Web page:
If you wonder why we are writing this post about Nginx, and nothing about Apache, the reason is simple: WP-AppKit is compatible with Apache, by default. Well, it will be completely with version 0.5 (see https://github.com/uncatcrea/wp-appkit/issues/167), coming soon.

TL;DR: If you directly want to know what to do with your Nginx configuration, go to the corresponding chapter.

Doing It The WordPress Way

So, does this means WP-AppKit is not fully compatible with Nginx? Of course not. But Nginx works a bit differently than Apache, especially regarding configuration and rewrite rules.

WordPress itself doesn’t handle automatically Nginx configuration, and if you try to activate permalinks on such an installation, you’ll be redirected to this codex page, explaining how you can make it work correctly.

This post does the same thing about WP-AppKit.

Under The Hood

You may (or may not) know that WP-AppKit provides 2 main features:

  1. previewing an app directly in the browser
  2. exporting all needed files to create a real app, connected to your WordPress website

Plus, we allow you to create and/or install your own theme to manage the look and feel of your app.

These features all need data coming from your website: your content of course, and also what you configured in the app edit screen or even your theme’s files (templates, scripts, images). In a preview context, be able to retrieve everything correctly requires us to define URLs where we can go get it.

Let’s take an example: config.js file. It is needed by WP-AppKit app core to set some important values. In fact, you are partially setting these values from the backoffice form, for example by choosing which theme you want to use.
When you export your app to build it with PhoneGap Build, it’s automatically generated and included into the zip you download.
But, when you’re previewing your app in a browser, it’s retrieved thanks to a given URL. This URL looks like wp-content/plugins/wp-appkit/app/config.js?wpak_app_id=my-app where wp-content/plugins/wp-appkit/ is WP-AppKit’s folder of installation, and my-app is your app slug.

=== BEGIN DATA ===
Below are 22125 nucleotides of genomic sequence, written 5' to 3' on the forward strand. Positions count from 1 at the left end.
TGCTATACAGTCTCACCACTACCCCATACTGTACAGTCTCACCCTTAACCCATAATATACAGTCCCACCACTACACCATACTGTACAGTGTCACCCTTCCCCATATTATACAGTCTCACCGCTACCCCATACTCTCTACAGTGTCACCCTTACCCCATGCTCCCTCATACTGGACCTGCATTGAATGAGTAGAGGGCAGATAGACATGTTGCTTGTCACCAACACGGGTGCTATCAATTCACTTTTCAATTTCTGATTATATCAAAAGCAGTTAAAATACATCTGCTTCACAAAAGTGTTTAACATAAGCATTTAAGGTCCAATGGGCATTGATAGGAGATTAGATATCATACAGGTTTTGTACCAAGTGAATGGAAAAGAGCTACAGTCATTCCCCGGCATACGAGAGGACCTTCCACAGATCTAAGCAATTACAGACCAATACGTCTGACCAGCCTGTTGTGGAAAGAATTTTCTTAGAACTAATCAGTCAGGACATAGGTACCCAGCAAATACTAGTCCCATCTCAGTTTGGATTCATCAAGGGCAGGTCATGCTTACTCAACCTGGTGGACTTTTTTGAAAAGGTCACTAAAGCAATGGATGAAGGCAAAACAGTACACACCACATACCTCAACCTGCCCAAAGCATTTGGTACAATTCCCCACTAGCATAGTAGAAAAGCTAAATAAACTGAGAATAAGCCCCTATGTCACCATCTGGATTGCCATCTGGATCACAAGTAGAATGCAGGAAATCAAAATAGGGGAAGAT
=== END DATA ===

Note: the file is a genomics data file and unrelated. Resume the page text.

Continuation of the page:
To be honest, all other files are retrieved thanks to similar URLs. For example, require.js is taken from wp-content/plugins/wp-appkit/app/vendor/require.js.

Then, what’s the difference and what’s so special with config.js? The reality of it! Indeed, config.js doesn’t really exist. It’s dynamically generated, on demand.

And that’s where WordPress rewrite rules don’t play in our favor, because they enforce each file within wp-content/ folder to be real, or they’ll trigger a 404 error. You know, the ugly one, even before WordPress is called at all.

404_nginx

Note: it’s even true for both wp-admin/ and wp-includes/ folders as well.

We Will Rule The World

All that being said, the solution to make your browser preview work as expected is to add some rewrite rules before WordPress-related ones.

Single Site Install

If you run WordPress in a single site (standard) install, here are the rules you’ll have to add:

Multisite Install

As of now, we didn’t test this type of installation on Nginx. Our guess is that the previous rules will work for subdomain configurations, and that you’ll have to add a prefix for subfolder configurations:

Please feel free to comment on this post if you already tested it and you have some inputs for us about that.

Published by Lionel on March 3, 2016

Web Developer for an insurance company, WordPress since 2009, aware about front-end performance and curious about (almost) anything

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